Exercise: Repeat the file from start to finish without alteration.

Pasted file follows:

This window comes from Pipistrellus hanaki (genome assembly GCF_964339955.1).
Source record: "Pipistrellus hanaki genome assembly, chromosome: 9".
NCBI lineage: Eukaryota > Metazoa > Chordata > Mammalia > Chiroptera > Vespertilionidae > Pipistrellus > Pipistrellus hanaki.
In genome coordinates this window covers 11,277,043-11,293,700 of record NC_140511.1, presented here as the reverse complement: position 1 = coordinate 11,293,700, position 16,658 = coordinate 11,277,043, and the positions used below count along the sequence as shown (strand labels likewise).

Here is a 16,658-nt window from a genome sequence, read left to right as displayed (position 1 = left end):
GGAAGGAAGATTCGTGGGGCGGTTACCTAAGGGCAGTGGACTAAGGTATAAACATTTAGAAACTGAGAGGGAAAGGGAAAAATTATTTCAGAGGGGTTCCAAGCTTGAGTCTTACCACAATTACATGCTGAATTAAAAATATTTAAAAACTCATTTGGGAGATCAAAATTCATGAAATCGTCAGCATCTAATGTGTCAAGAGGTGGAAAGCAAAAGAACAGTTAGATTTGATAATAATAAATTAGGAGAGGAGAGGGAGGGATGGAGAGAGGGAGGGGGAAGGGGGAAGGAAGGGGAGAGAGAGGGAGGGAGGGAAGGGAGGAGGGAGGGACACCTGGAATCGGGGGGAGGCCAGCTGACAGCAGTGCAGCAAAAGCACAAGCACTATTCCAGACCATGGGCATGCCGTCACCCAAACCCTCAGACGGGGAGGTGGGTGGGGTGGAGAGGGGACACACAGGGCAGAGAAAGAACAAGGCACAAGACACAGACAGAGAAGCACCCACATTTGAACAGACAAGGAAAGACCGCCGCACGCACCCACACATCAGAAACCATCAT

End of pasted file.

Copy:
This window comes from Pipistrellus hanaki (genome assembly GCF_964339955.1).
Source record: "Pipistrellus hanaki genome assembly, chromosome: 9".
NCBI lineage: Eukaryota > Metazoa > Chordata > Mammalia > Chiroptera > Vespertilionidae > Pipistrellus > Pipistrellus hanaki.
In genome coordinates this window covers 11,277,043-11,293,700 of record NC_140511.1, presented here as the reverse complement: position 1 = coordinate 11,293,700, position 16,658 = coordinate 11,277,043, and the positions used below count along the sequence as shown (strand labels likewise).

Here is a 16,658-nt window from a genome sequence, read left to right as displayed (position 1 = left end):
GGAAGGAAGATTCGTGGGGCGGTTACCTAAGGGCAGTGGACTAAGGTATAAACATTTAGAAACTGAGAGGGAAAGGGAAAAATTATTTCAGAGGGGTTCCAAGCTTGAGTCTTACCACAATTACATGCTGAATTAAAAATATTTAAAAACTCATTTGGGAGATCAAAATTCATGAAATCGTCAGCATCTAATGTGTCAAGAGGTGGAAAGCAAAAGAACAGTTAGATTTGATAATAATAAATTAGGAGAGGAGAGGGAGGGATGGAGAGAGGGAGGGGGAAGGGGGAAGGAAGGGGAGAGAGAGGGAGGGAGGGAAGGGAGGAGGGAGGGACACCTGGAATCGGGGGGAGGCCAGCTGACAGCAGTGCAGCAAAAGCACAAGCACTATTCCAGACCATGGGCATGCCGTCACCCAAACCCTCAGACGGGGAGGTGGGTGGGGTGGAGAGGGGACACACAGGGCAGAGAAAGAACAAGGCACAAGACACAGACAGAGAAGCACCCACATTTGAACAGACAAGGAAAGACCGCCGCACGCACCCACACATCAGAAACCATCAT